The Decline of Pro Photography?

The New York Times has an interesting article up on the diminishing prospects of professional photographers. They suggest that the downturn in newspaper and magazines has combined with a rise in semi-pro stock photography to thwart those who make a daily living taking photographs.

“Mr. Eich and Ms. Pruitt illustrate the huge shake-up in photography during the last decade. Amateurs, happy to accept small checks for snapshots of children and sunsets, have increasing opportunities to make money on photos but are underpricing professional photographers and leaving them with limited career options. Professionals are also being hurt because magazines and newspapers are cutting pages or shutting altogether.”

For Photographers, the Image of a Shrinking Path
Stephanie Clifford, New York Times

If that’s the case then it’s okay and not okay. It’s okay because this change is coming from a general expansion in quality and quantity of photography. Omelettes and eggs, as they say. It’s not okay because losing a career is a nasty thing. I suspect that career turnover is going to be something that people are increasingly going to have to deal with as both business innovation and environmental change speeds up. We probably need to get better in general at losing jobs and transitioning to new ones without so much stigma or financial distress, especially for the 40+ crowd. For now, professional photographers may have some real angst.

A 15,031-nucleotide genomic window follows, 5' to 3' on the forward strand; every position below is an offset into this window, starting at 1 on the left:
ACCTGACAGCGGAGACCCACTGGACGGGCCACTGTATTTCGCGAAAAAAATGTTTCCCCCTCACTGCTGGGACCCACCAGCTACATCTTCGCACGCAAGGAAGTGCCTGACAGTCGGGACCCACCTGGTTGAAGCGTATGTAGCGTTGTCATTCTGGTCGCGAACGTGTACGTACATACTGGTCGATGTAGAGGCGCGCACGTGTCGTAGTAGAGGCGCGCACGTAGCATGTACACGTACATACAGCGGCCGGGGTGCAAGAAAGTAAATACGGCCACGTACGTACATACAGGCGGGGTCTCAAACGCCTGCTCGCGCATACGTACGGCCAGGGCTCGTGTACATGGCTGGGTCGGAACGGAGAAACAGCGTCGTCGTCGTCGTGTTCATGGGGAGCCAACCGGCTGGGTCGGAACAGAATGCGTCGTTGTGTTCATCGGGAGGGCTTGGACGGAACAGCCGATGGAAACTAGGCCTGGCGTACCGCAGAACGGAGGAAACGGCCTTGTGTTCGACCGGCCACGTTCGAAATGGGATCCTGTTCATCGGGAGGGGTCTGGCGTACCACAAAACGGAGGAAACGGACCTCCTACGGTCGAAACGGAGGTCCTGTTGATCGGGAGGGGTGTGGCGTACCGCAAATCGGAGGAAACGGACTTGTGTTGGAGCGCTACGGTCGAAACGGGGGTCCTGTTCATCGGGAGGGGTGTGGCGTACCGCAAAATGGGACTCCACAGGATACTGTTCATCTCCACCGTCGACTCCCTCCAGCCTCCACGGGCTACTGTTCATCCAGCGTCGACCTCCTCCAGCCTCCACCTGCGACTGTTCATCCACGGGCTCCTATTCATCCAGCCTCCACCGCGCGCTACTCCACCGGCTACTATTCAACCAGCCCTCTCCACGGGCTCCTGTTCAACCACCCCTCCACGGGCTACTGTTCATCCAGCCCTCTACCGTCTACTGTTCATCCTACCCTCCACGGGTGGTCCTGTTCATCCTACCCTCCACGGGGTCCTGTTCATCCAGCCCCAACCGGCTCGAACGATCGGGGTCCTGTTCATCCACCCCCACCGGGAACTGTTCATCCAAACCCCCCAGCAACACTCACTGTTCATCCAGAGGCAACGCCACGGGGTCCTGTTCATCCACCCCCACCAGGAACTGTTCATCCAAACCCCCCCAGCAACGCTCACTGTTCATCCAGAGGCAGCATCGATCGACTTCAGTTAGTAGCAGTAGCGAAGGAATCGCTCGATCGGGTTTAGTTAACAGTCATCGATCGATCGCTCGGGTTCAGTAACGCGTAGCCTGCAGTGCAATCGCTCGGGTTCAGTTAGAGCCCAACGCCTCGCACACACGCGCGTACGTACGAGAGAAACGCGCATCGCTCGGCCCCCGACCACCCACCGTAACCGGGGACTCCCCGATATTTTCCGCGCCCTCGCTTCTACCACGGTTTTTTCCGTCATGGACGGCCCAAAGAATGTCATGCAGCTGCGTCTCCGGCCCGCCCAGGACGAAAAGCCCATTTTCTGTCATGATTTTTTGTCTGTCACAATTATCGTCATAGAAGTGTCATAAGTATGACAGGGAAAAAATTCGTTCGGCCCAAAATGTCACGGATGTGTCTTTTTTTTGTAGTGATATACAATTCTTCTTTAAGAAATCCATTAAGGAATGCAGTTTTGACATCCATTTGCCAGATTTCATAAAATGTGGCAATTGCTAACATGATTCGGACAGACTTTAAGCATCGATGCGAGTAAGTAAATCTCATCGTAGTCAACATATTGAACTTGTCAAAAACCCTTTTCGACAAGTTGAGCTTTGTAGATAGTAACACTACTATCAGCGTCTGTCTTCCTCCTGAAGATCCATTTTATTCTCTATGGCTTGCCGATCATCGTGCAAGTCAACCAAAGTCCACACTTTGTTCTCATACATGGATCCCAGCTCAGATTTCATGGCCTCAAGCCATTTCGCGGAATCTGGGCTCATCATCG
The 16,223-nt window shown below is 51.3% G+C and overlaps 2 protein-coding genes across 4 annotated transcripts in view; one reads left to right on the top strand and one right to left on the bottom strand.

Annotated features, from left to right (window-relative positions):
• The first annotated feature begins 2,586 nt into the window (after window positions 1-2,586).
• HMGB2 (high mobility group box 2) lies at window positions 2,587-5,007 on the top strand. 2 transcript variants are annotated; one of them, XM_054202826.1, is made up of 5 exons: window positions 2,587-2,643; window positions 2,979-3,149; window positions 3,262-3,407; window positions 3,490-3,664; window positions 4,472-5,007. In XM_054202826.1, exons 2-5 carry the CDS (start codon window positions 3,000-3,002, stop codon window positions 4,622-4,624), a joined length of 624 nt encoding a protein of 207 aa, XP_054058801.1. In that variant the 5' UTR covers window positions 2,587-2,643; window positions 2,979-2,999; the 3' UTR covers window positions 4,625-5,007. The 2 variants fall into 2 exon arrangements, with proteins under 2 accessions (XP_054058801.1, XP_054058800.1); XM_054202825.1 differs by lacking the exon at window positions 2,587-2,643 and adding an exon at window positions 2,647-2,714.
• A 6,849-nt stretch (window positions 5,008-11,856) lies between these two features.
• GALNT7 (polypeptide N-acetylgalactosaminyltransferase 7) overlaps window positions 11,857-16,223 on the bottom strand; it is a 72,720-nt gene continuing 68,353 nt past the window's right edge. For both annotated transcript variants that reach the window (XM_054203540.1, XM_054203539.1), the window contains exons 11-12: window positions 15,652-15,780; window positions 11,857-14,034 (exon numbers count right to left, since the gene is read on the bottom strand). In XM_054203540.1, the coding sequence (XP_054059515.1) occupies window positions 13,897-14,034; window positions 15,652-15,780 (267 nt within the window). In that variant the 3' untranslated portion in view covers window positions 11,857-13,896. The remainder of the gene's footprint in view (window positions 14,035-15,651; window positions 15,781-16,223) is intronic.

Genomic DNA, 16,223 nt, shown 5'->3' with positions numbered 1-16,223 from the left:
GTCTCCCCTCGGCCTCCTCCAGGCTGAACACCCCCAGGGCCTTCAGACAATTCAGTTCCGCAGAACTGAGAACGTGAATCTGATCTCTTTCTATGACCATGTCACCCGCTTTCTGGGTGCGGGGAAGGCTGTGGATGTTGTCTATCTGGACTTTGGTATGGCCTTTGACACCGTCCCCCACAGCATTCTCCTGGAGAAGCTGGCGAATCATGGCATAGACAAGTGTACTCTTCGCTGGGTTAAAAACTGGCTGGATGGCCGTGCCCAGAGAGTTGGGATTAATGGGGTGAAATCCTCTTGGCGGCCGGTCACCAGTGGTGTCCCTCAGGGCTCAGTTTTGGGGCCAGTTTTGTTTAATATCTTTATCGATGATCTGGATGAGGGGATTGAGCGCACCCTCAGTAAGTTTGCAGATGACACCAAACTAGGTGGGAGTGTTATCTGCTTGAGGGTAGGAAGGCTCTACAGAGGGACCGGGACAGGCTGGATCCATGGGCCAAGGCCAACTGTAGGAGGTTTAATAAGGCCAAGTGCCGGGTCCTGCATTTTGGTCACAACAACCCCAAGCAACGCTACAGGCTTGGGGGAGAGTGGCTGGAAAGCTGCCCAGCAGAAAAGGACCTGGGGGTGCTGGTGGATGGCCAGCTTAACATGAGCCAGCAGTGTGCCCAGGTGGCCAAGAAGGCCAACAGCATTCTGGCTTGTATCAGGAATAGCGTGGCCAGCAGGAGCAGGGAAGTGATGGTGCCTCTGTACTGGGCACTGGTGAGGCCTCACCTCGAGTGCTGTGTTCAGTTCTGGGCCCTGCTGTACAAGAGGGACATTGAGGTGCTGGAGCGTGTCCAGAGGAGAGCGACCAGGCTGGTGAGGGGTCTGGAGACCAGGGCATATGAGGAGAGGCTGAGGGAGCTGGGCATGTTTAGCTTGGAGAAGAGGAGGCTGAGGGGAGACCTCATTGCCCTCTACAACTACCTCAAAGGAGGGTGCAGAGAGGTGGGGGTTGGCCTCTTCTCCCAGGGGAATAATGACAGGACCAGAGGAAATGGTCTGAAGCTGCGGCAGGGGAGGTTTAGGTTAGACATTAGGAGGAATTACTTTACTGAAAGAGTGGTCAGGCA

That said, my guess is that we won’t see professional photography decline in profile, even if the ranks are thinned. There may be more weddings shot by family friends, newspapers (or whatever replaces them) may rely more on bystander-cell-phone photography, and regional nature and travel magazines might include more submission from readers. But aspirant semi-pros are going to find that really eye-buggingly good photography still requires a depth of technical know-how that goes beyond artistic sensibilities, as well as a methodically induced luck that requires 40 hours a week to acquire. Just because you buy a sweet DSLR with a wicked Auto setting doesn’t mean that a giant leopard seal is going to try and feed you, nor that you will have the reflexes to compose, meter and shoot should it do so.

As more amateur and semi-pro photographers get their hands on the means of quality photo production, the standards for great photography will increase. But if you as a high-end photographer can consistently meet those rising standards on demand, some rich entity is likely going to be willing to pay you for that. What’s more, I’ve heard photographers liken their condition post-wedding-shoot to “being kicked to death in a pub brawl”. So there’s probably still going to be some non-zero demand for pro wedding photography, which is the bread and butter of the industry.

I’m guessing we’re going to see the long-tail of photography get longer, but I bet the head will get taller, even if there is a painful down-curving of the middle.

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